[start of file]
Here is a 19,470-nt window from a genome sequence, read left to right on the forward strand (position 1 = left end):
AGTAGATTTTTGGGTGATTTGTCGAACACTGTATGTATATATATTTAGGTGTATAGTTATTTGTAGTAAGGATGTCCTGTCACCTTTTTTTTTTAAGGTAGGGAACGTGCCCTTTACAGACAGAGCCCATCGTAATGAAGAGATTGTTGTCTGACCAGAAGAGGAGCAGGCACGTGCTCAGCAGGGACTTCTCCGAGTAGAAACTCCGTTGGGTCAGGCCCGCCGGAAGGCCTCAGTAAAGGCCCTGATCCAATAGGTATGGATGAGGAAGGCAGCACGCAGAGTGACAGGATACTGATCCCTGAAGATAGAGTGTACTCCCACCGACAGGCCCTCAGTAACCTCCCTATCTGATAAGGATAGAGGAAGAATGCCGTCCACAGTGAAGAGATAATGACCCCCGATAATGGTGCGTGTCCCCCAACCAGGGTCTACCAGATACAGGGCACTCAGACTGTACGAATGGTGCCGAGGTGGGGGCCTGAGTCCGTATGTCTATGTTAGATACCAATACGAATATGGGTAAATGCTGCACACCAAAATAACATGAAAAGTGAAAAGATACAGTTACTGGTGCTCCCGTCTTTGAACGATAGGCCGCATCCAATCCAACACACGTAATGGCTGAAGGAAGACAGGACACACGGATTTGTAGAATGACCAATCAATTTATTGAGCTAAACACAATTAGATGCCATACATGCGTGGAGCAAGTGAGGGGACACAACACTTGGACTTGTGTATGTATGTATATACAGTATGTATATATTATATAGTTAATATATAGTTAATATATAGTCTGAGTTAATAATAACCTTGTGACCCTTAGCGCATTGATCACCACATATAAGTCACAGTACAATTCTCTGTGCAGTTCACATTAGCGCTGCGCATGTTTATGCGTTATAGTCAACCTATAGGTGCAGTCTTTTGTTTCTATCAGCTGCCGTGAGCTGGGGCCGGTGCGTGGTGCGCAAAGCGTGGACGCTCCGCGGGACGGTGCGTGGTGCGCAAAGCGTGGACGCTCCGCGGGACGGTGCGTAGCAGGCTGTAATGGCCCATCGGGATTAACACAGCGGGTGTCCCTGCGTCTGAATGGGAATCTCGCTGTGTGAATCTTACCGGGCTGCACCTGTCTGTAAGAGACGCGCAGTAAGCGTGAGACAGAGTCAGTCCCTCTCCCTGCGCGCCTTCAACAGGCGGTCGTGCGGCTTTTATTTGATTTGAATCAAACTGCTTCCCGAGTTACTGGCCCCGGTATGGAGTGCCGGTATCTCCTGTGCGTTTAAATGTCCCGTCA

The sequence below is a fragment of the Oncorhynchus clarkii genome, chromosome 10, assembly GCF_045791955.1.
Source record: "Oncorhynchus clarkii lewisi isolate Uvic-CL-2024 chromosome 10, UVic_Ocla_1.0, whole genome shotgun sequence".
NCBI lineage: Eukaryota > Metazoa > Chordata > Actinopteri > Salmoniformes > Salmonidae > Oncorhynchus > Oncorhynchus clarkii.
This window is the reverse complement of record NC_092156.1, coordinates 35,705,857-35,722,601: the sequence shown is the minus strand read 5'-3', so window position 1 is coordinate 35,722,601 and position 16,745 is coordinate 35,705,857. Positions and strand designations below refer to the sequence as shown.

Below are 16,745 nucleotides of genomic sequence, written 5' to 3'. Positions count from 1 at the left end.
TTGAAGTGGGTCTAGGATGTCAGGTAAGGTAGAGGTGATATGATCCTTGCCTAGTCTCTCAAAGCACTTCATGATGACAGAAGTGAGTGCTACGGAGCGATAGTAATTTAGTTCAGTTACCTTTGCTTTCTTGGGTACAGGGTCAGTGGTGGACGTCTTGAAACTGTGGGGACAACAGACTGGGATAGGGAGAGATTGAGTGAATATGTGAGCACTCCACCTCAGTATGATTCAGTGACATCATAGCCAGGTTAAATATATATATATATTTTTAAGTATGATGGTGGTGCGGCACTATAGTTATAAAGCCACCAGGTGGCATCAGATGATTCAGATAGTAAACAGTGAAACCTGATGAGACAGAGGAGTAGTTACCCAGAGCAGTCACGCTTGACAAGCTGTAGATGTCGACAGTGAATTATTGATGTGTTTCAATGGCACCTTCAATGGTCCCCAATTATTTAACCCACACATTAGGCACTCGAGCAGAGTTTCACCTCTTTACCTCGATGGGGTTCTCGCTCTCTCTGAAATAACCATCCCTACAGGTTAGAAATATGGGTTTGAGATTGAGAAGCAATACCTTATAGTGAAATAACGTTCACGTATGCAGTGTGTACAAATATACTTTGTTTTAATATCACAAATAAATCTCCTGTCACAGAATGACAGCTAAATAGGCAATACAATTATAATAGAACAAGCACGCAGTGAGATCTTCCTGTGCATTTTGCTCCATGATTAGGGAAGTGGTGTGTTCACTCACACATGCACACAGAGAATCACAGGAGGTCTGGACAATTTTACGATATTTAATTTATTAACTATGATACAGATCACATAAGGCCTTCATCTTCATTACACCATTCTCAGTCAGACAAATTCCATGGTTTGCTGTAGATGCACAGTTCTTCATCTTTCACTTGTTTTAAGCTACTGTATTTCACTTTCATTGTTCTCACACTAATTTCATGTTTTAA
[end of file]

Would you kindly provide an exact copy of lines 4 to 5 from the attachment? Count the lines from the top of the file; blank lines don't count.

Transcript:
Source record: "Oncorhynchus clarkii lewisi isolate Uvic-CL-2024 chromosome 10, UVic_Ocla_1.0, whole genome shotgun sequence".
NCBI lineage: Eukaryota > Metazoa > Chordata > Actinopteri > Salmoniformes > Salmonidae > Oncorhynchus > Oncorhynchus clarkii.